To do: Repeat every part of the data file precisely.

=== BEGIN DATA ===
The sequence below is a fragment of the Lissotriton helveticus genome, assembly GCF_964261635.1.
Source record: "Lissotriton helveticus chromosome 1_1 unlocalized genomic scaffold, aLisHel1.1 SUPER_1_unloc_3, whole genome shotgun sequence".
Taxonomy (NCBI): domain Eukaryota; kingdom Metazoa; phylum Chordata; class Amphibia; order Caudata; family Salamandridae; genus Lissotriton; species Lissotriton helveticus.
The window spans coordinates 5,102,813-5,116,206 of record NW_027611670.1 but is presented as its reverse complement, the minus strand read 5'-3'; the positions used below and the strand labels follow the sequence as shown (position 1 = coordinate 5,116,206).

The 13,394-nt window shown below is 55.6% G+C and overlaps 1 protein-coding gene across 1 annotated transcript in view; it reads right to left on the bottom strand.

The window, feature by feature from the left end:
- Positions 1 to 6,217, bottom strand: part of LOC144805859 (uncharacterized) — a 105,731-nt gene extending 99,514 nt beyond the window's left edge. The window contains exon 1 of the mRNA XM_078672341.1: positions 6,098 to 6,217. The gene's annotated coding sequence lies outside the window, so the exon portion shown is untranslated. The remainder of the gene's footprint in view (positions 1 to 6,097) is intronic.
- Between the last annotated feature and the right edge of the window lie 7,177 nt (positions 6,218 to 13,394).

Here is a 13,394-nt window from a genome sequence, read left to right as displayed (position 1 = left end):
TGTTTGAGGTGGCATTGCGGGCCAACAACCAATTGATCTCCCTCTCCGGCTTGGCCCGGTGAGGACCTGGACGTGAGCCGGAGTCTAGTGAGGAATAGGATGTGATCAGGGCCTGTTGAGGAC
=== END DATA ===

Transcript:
The sequence below is a fragment of the Lissotriton helveticus genome, assembly GCF_964261635.1.
Source record: "Lissotriton helveticus chromosome 1_1 unlocalized genomic scaffold, aLisHel1.1 SUPER_1_unloc_3, whole genome shotgun sequence".
Taxonomy (NCBI): domain Eukaryota; kingdom Metazoa; phylum Chordata; class Amphibia; order Caudata; family Salamandridae; genus Lissotriton; species Lissotriton helveticus.
The window spans coordinates 5,102,813-5,116,206 of record NW_027611670.1 but is presented as its reverse complement, the minus strand read 5'-3'; the positions used below and the strand labels follow the sequence as shown (position 1 = coordinate 5,116,206).

The 13,394-nt window shown below is 55.6% G+C and overlaps 1 protein-coding gene across 1 annotated transcript in view; it reads right to left on the bottom strand.

The window, feature by feature from the left end:
- Positions 1 to 6,217, bottom strand: part of LOC144805859 (uncharacterized) — a 105,731-nt gene extending 99,514 nt beyond the window's left edge. The window contains exon 1 of the mRNA XM_078672341.1: positions 6,098 to 6,217. The gene's annotated coding sequence lies outside the window, so the exon portion shown is untranslated. The remainder of the gene's footprint in view (positions 1 to 6,097) is intronic.
- Between the last annotated feature and the right edge of the window lie 7,177 nt (positions 6,218 to 13,394).

Here is a 13,394-nt window from a genome sequence, read left to right as displayed (position 1 = left end):
TGTTTGAGGTGGCATTGCGGGCCAACAACCAATTGATCTCCCTCTCCGGCTTGGCCCGGTGAGGACCTGGACGTGAGCCGGAGTCTAGTGAGGAATAGGATGTGATCAGGGCCTGTTGAGGAC